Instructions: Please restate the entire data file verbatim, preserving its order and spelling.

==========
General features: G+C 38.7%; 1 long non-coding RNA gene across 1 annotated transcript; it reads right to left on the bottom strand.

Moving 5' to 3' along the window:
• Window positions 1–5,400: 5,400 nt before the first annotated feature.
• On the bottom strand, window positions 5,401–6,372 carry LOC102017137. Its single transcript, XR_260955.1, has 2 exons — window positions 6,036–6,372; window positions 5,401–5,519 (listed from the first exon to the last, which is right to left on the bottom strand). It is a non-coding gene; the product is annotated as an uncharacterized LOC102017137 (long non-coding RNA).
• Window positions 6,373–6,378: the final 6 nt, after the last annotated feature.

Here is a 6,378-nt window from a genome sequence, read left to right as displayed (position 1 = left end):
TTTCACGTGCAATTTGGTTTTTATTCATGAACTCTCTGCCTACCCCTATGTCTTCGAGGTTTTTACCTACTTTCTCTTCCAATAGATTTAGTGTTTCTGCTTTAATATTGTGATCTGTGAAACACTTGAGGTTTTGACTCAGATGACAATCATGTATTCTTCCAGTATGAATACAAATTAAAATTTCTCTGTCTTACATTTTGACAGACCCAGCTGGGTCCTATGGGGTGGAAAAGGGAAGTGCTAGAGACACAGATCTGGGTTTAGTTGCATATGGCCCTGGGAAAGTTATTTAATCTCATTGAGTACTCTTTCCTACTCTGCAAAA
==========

General features: G+C 38.7%; 1 long non-coding RNA gene across 1 annotated transcript; it reads right to left on the bottom strand.

Moving 5' to 3' along the window:
• Window positions 1–5,400: 5,400 nt before the first annotated feature.
• On the bottom strand, window positions 5,401–6,372 carry LOC102017137. Its single transcript, XR_260955.1, has 2 exons — window positions 6,036–6,372; window positions 5,401–5,519 (listed from the first exon to the last, which is right to left on the bottom strand). It is a non-coding gene; the product is annotated as an uncharacterized LOC102017137 (long non-coding RNA).
• Window positions 6,373–6,378: the final 6 nt, after the last annotated feature.

Here is a 6,378-nt window from a genome sequence, read left to right as displayed (position 1 = left end):
TTTCACGTGCAATTTGGTTTTTATTCATGAACTCTCTGCCTACCCCTATGTCTTCGAGGTTTTTACCTACTTTCTCTTCCAATAGATTTAGTGTTTCTGCTTTAATATTGTGATCTGTGAAACACTTGAGGTTTTGACTCAGATGACAATCATGTATTCTTCCAGTATGAATACAAATTAAAATTTCTCTGTCTTACATTTTGACAGACCCAGCTGGGTCCTATGGGGTGGAAAAGGGAAGTGCTAGAGACACAGATCTGGGTTTAGTTGCATATGGCCCTGGGAAAGTTATTTAATCTCATTGAGTACTCTTTCCTACTCTGCAAAA